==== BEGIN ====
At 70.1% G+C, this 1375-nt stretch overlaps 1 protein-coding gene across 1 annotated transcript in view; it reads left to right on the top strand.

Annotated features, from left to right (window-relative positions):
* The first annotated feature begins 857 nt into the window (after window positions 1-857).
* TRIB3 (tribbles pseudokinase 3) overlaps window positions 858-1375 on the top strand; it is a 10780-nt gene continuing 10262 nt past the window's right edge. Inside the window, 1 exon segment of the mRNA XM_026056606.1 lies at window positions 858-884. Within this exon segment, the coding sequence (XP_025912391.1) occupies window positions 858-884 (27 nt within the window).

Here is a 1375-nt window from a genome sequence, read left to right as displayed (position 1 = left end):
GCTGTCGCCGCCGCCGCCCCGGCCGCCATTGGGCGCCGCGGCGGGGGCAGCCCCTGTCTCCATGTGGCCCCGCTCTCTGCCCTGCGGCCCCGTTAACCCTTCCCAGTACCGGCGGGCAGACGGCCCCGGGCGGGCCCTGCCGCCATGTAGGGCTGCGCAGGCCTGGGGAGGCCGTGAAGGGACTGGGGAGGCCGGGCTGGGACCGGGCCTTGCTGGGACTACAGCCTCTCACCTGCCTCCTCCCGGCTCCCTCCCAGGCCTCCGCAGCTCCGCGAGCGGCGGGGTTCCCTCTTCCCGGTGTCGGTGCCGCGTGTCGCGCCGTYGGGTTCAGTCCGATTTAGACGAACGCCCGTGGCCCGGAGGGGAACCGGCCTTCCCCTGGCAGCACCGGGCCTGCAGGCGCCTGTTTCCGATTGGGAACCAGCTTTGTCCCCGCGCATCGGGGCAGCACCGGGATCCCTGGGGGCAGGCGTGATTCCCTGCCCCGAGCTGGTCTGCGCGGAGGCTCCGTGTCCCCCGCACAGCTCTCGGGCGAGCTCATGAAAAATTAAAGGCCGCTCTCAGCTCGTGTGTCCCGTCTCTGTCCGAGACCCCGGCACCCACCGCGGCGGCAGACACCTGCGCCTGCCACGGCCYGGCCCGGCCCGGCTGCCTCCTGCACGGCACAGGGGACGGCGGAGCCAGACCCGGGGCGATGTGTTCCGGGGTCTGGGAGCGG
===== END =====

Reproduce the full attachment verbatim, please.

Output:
At 70.1% G+C, this 1375-nt stretch overlaps 1 protein-coding gene across 1 annotated transcript in view; it reads left to right on the top strand.

Annotated features, from left to right (window-relative positions):
* The first annotated feature begins 857 nt into the window (after window positions 1-857).
* TRIB3 (tribbles pseudokinase 3) overlaps window positions 858-1375 on the top strand; it is a 10780-nt gene continuing 10262 nt past the window's right edge. Inside the window, 1 exon segment of the mRNA XM_026056606.1 lies at window positions 858-884. Within this exon segment, the coding sequence (XP_025912391.1) occupies window positions 858-884 (27 nt within the window).

Here is a 1375-nt window from a genome sequence, read left to right as displayed (position 1 = left end):
GCTGTCGCCGCCGCCGCCCCGGCCGCCATTGGGCGCCGCGGCGGGGGCAGCCCCTGTCTCCATGTGGCCCCGCTCTCTGCCCTGCGGCCCCGTTAACCCTTCCCAGTACCGGCGGGCAGACGGCCCCGGGCGGGCCCTGCCGCCATGTAGGGCTGCGCAGGCCTGGGGAGGCCGTGAAGGGACTGGGGAGGCCGGGCTGGGACCGGGCCTTGCTGGGACTACAGCCTCTCACCTGCCTCCTCCCGGCTCCCTCCCAGGCCTCCGCAGCTCCGCGAGCGGCGGGGTTCCCTCTTCCCGGTGTCGGTGCCGCGTGTCGCGCCGTYGGGTTCAGTCCGATTTAGACGAACGCCCGTGGCCCGGAGGGGAACCGGCCTTCCCCTGGCAGCACCGGGCCTGCAGGCGCCTGTTTCCGATTGGGAACCAGCTTTGTCCCCGCGCATCGGGGCAGCACCGGGATCCCTGGGGGCAGGCGTGATTCCCTGCCCCGAGCTGGTCTGCGCGGAGGCTCCGTGTCCCCCGCACAGCTCTCGGGCGAGCTCATGAAAAATTAAAGGCCGCTCTCAGCTCGTGTGTCCCGTCTCTGTCCGAGACCCCGGCACCCACCGCGGCGGCAGACACCTGCGCCTGCCACGGCCYGGCCCGGCCCGGCTGCCTCCTGCACGGCACAGGGGACGGCGGAGCCAGACCCGGGGCGATGTGTTCCGGGGTCTGGGAGCGG